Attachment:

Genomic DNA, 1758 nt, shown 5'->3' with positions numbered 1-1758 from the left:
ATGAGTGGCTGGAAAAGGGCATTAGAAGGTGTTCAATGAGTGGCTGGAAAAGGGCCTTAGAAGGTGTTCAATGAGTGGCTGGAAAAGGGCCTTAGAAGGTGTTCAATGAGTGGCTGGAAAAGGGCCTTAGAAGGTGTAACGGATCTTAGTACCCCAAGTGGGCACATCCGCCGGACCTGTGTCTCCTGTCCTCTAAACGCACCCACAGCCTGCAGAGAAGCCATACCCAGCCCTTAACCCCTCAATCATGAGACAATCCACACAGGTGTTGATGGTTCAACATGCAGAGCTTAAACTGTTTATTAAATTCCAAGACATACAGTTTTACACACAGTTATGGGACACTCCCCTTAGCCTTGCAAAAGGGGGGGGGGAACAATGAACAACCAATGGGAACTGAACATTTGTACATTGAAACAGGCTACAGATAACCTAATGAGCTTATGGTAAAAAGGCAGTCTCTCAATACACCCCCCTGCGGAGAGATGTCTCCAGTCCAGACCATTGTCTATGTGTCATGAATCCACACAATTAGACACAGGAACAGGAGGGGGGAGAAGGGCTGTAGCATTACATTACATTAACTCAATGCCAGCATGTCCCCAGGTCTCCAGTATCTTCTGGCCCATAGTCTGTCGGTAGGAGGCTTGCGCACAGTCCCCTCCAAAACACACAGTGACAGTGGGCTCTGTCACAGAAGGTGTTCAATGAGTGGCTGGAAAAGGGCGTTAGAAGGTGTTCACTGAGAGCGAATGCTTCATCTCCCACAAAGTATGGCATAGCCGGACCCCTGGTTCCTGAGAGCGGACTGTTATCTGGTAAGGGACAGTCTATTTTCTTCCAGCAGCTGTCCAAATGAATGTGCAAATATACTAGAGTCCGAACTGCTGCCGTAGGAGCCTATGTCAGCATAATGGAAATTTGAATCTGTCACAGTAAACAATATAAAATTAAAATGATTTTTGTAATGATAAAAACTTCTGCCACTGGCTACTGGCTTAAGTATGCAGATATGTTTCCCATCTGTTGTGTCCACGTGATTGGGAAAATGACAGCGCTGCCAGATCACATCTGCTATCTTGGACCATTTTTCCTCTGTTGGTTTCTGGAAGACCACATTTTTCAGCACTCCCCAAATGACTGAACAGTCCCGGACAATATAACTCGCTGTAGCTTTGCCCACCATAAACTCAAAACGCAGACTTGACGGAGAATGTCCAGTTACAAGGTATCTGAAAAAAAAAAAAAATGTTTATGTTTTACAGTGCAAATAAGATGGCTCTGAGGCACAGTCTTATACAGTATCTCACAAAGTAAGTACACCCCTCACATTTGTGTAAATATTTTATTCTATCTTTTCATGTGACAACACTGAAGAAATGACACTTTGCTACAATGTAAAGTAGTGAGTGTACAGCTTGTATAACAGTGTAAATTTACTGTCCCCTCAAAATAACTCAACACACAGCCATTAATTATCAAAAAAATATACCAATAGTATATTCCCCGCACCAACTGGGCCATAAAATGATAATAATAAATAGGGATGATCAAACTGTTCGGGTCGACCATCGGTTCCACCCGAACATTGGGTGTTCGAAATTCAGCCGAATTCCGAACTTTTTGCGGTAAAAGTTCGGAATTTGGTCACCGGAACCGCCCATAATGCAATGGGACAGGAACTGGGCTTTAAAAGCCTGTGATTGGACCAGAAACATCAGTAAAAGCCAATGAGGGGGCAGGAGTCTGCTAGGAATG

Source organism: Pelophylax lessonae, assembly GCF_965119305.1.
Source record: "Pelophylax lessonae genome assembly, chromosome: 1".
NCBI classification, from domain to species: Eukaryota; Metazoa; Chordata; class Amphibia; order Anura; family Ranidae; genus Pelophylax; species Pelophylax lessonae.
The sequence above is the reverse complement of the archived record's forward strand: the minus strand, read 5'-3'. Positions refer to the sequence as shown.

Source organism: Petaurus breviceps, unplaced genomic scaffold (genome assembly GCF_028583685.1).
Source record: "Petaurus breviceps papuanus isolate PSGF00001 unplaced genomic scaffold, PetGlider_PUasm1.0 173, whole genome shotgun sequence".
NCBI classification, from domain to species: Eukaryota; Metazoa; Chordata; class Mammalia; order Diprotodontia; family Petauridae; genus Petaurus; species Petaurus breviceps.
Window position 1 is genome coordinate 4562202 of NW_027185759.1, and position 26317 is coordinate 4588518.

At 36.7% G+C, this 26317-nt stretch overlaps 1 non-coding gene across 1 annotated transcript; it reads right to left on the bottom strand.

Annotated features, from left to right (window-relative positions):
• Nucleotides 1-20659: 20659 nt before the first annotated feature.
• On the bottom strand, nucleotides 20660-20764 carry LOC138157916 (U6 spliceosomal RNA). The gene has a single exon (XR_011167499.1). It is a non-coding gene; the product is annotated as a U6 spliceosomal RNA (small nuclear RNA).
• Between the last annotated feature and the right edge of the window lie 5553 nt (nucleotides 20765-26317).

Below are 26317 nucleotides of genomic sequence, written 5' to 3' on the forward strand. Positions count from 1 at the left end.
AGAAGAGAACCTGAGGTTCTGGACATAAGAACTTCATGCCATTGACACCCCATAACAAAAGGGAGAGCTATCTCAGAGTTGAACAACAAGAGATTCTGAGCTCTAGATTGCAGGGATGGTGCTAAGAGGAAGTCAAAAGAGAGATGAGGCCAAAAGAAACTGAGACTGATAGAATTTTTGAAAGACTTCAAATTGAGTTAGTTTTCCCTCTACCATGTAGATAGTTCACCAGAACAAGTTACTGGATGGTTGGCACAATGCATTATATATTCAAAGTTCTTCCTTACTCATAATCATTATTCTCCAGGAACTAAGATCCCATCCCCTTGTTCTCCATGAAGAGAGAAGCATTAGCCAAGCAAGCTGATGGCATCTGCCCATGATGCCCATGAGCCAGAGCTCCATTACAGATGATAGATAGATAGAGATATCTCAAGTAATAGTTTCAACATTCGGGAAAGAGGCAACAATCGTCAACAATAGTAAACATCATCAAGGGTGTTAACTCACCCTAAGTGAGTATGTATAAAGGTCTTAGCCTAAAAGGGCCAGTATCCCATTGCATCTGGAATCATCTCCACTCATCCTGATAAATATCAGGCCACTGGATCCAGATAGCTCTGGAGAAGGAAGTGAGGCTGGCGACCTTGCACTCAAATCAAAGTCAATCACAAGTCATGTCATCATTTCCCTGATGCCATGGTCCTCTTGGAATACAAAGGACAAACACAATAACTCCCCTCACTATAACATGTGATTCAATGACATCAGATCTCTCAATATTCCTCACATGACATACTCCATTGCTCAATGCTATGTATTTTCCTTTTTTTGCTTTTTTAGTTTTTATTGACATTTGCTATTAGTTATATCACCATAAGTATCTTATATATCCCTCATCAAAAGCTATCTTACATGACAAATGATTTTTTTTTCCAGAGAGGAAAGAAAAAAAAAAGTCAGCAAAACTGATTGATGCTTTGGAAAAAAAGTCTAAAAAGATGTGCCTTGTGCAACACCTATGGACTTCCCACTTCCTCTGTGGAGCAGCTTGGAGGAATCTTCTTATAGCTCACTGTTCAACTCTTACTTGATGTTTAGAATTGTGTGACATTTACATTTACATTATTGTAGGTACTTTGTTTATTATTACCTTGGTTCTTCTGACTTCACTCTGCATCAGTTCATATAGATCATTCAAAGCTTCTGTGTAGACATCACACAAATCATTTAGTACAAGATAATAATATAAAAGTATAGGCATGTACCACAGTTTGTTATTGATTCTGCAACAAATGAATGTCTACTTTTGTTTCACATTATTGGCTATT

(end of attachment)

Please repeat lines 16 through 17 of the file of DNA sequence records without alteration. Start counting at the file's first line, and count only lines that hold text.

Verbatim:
Below are 26317 nucleotides of genomic sequence, written 5' to 3' on the forward strand. Positions count from 1 at the left end.
AGAAGAGAACCTGAGGTTCTGGACATAAGAACTTCATGCCATTGACACCCCATAACAAAAGGGAGAGCTATCTCAGAGTTGAACAACAAGAGATTCTGAGCTCTAGATTGCAGGGATGGTGCTAAGAGGAAGTCAAAAGAGAGATGAGGCCAAAAGAAACTGAGACTGATAGAATTTTTGAAAGACTTCAAATTGAGTTAGTTTTCCCTCTACCATGTAGATAGTTCACCAGAACAAGTTACTGGATGGTTGGCACAATGCATTATATATTCAAAGTTCTTCCTTACTCATAATCATTATTCTCCAGGAACTAAGATCCCATCCCCTTGTTCTCCATGAAGAGAGAAGCATTAGCCAAGCAAGCTGATGGCATCTGCCCATGATGCCCATGAGCCAGAGCTCCATTACAGATGATAGATAGATAGAGATATCTCAAGTAATAGTTTCAACATTCGGGAAAGAGGCAACAATCGTCAACAATAGTAAACATCATCAAGGGTGTTAACTCACCCTAAGTGAGTATGTATAAAGGTCTTAGCCTAAAAGGGCCAGTATCCCATTGCATCTGGAATCATCTCCACTCATCCTGATAAATATCAGGCCACTGGATCCAGATAGCTCTGGAGAAGGAAGTGAGGCTGGCGACCTTGCACTCAAATCAAAGTCAATCACAAGTCATGTCATCATTTCCCTGATGCCATGGTCCTCTTGGAATACAAAGGACAAACACAATAACTCCCCTCACTATAACATGTGATTCAATGACATCAGATCTCTCAATATTCCTCACATGACATACTCCATTGCTCAATGCTATGTATTTTCCTTTTTTTGCTTTTTTAGTTTTTATTGACATTTGCTATTAGTTATATCACCATAAGTATCTTATATATCCCTCATCAAAAGCTATCTTACATGACAAATGATTTTTTTTTCCAGAGAGGAAAGAAAAAAAAAAGTCAGCAAAACTGATTGATGCTTTGGAAAAAAAGTCTAAAAAGATGTGCCTTGTGCAACACCTATGGACTTCCCACTTCCTCTGTGGAGCAGCTTGGAGGAATCTTCTTATAGCTCACTGTTCAACTCTTACTTGATGTTTAGAATTGTGTGACATTTACATTTACATTATTGTAGGTACTTTGTTTATTATTACCTTGGTTCTTCTGACTTCACTCTGCATCAGTTCATATAGATCATTCAAAGCTTCTGTGTAGACATCACACAAATCATTTAGTACAAGATAATAATATAAAAGTATAGGCATGTACCACAGTTTGTTATTGATTCTGCAACAAATGAATGTCTACTTTTGTTTCACATTATTGGCTATT